Schizophrenia is a mental condition that affects an individual brain thus interfering with the thinking, acting and feeling capability of such a person. An individual with schizophrenia have a problem in distinguishing between things that exist in reality and those that are…
Several people who suffer from schizophrenia are not always violent and they do not cause harm to others. The disease is not associated with childhood experiences or inadequate parental guidance and the signs and symptoms differ from one person to another (Swerdlow, 2010).
The primary cause of schizophrenia is not very precise, and multiple factors have been associated to predispose and cause the disease. Several scientists have associated schizophrenia with genetics as the main cause since it runs in the familial tree and that an individual inherits the disease. Similarly, schizophrenia has been identified to develop when an individual’s body undergoes several hormonal and physical changes, for example during puberty in adolescents. The disease may as well be triggered by some environmental factors such as infections by virus or when an individual is in a highly stressful situation. Chemical imbalance in the brain is another major cause of schizophrenia, whereby serotonin and dopamine fail to be in optimal levels. These chemicals (neurotransmitters) have a major function of allowing the nerve cells in the brain to send a signal to other parts. An imbalance of these neurotransmitters affects an individual’s brain reaction to stimuli. This provides an explanation why an individual with schizophrenia occasionally gets overwhelmed by some sensory stimuli such as loud music or dazzling lights, which normal individuals easily handle (Roder & Medalia, 2010).
There are no specific signs and symptoms of schizophrenia and they differ from one person to another. The symptoms can slowly develop over an extended period, sometimes several months to years and occasionally they may abruptly appear. In some cases, the disease may be on and off or persist continuously. Some of the symptoms include: hallucinations; where an individual feel or see things that are not real, an individual feels that he/she is always being watched, strange speaking of words, ...
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(“Schizophrenia Essay Example | Topics and Well Written Essays - 750 words - 4”, n.d.)
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(Schizophrenia Essay Example | Topics and Well Written Essays - 750 Words - 4)
“Schizophrenia Essay Example | Topics and Well Written Essays - 750 Words - 4”, n.d. https://studentshare.net/nursing/773937-schizophrenia.
Schizophrenia Introduction Schizophrenia is a severe psychotic illness that weakens almost all the mental functions of people suffering from it (First & Tasman, 2010, p.245). In the past, people suffering from schizophrenia were called as ‘mad’ (First & Tasman, 2010, p.245).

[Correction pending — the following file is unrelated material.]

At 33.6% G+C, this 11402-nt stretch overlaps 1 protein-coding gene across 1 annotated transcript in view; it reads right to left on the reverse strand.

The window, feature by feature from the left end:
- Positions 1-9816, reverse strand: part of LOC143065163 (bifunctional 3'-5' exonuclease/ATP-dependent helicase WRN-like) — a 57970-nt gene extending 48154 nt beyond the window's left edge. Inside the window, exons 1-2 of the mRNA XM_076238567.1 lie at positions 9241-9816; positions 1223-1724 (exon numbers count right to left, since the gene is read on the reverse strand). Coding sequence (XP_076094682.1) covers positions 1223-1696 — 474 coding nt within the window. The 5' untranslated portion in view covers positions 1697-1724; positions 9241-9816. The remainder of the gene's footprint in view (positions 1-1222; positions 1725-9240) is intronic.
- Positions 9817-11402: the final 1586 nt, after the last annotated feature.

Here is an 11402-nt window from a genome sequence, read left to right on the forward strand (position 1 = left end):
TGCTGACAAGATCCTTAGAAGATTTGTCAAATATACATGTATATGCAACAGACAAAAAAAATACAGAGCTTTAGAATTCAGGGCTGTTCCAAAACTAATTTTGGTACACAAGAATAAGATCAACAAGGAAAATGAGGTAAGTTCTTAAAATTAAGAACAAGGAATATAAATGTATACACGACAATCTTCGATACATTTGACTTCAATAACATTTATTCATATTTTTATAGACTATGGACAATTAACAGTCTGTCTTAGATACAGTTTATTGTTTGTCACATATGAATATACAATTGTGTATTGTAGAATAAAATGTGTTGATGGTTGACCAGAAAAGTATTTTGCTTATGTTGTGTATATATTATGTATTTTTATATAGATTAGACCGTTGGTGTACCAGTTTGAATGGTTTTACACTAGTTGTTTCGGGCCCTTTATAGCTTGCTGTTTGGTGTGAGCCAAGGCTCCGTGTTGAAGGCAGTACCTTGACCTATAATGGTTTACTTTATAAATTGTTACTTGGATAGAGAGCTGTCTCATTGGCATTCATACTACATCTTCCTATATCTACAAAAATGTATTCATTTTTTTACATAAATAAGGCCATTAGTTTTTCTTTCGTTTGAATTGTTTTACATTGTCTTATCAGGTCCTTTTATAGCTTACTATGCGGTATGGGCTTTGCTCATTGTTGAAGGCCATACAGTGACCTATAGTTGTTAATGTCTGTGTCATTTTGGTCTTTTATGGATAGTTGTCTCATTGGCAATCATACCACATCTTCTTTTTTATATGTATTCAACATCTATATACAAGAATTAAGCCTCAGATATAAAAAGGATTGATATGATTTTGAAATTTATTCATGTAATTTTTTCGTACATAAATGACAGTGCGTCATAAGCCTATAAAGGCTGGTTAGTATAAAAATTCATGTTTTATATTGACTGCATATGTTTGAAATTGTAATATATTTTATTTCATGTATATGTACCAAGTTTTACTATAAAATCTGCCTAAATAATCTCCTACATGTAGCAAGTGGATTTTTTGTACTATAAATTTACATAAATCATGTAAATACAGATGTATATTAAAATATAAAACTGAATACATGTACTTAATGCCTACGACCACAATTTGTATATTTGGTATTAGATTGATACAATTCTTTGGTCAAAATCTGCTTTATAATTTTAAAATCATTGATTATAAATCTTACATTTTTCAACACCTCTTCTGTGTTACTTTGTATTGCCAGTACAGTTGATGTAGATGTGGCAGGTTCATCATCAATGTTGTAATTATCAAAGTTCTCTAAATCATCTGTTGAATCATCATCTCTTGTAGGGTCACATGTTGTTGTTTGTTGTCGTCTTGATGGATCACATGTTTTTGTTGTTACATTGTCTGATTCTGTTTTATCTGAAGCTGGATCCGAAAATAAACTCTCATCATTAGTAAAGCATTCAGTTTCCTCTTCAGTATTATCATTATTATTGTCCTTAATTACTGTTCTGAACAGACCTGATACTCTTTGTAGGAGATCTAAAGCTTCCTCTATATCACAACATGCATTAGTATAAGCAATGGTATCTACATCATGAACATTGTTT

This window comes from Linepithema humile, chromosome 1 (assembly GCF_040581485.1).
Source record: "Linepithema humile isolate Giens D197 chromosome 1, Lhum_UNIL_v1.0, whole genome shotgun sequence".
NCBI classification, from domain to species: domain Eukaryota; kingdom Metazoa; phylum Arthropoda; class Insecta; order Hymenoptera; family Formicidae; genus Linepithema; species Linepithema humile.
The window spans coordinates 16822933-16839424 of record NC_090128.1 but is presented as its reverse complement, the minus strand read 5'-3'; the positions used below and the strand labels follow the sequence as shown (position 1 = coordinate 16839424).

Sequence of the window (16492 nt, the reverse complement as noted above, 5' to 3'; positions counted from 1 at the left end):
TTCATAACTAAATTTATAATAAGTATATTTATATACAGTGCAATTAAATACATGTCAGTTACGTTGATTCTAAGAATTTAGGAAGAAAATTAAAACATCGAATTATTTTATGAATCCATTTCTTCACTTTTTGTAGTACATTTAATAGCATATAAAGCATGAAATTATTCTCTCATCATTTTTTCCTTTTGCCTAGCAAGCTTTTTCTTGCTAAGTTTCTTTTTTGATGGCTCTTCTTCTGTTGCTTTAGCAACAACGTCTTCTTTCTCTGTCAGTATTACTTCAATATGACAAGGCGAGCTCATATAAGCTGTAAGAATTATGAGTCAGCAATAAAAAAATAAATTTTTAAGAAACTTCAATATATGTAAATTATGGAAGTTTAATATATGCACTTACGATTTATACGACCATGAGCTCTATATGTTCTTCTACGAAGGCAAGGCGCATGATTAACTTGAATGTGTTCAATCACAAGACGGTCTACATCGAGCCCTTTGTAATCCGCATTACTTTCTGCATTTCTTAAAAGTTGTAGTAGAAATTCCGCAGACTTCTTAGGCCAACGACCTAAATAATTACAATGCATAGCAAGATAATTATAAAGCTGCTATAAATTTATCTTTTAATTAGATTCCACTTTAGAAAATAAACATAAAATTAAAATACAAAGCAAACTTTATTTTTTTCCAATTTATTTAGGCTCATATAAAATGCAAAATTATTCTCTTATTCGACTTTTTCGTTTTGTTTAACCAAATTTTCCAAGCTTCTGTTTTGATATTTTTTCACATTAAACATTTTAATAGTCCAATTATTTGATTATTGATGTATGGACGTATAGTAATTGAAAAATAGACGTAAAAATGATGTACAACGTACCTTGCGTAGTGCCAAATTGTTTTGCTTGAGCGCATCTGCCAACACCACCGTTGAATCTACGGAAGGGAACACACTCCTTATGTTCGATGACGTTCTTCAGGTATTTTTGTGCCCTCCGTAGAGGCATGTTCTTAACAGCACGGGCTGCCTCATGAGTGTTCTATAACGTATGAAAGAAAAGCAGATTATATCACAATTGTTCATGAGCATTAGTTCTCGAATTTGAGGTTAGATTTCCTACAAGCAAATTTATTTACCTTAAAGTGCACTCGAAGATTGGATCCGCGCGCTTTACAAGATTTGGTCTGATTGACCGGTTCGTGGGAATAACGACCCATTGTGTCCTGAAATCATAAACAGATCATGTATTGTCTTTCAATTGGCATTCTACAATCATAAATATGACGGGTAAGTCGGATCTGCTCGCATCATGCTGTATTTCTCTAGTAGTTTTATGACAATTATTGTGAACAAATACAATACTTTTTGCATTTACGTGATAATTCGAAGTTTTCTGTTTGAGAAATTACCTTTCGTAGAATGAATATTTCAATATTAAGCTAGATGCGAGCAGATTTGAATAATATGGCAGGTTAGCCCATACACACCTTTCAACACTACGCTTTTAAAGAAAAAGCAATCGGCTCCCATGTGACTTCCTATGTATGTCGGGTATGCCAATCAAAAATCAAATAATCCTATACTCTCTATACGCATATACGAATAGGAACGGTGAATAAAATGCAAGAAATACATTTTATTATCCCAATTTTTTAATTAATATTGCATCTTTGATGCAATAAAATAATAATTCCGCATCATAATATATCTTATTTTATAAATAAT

Wexler et al (2009) conducted a study to analyze the deviation in cognition from normal levels. The deviation from normal in schizophrenics was found to be more than one standard deviation. These patients were called neuropsychological impaired (NPI). 20 to 25 % of schizophrenics were however found to have levels of cognition close to normal, this group of patients was named as neuropsychological near normal (NPNN) .
The disorder is complex in nature where the causes are difficult to obtain. However it has been considered that genetic factors are responsible for the occurrence of the disorder (Schizophrenia, 2010). The present study focuses on the schizophrenia disorder discussing its symptoms and the genetic basis of the disorder.
Throughout the human lifespan, the schizophrenia disorder has been a basis of bafflement. Initially, people who suffered from schizophrenia were presumed to be infested by evil spirits and were locked up, exiled, tormented or feared forever. Despite progress in comprehending schizophrenia causes, it continues to mystify health professionals.
They hallucinate; they have poor decision making, talks to her/his own self, and behave unusually.
The signs of this disorder appear to be confusing. Coping with the symptoms is very difficult mostly in the side of the parents. The sudden onset of the symptoms is referred as the acute phase of the disorder.
de to determine if a person has schizophrenia, the diagnosis has to be made solely on the symptoms, especially if the person seems to have more than one.
Paranoid schizophrenia is quite similar to regular schizophrenia in the sense that the person does not have a firm grip on
Consequently, it is responsible for much of the populations morbidity since it is regularly a continually disabling disorder. It has a frequency of 18 - 20 cases per 100,000 per year. Its climax age of commencement differs for men and women (Gilmore, 2010).
Apart from the serous signs and symptoms, this psychiatric disorder also has an immense impact on the close environment and relatives of the patients, due to its severe nature. The earliest description of schizophrenia is given by a French psychiatrist as a form of dementia
A revolution in the management of Schizophrenia started about a half a century ago when chlorpromazine was introduced in 1952. This was the first time that psychiatric specialist had a drug that was effective in the
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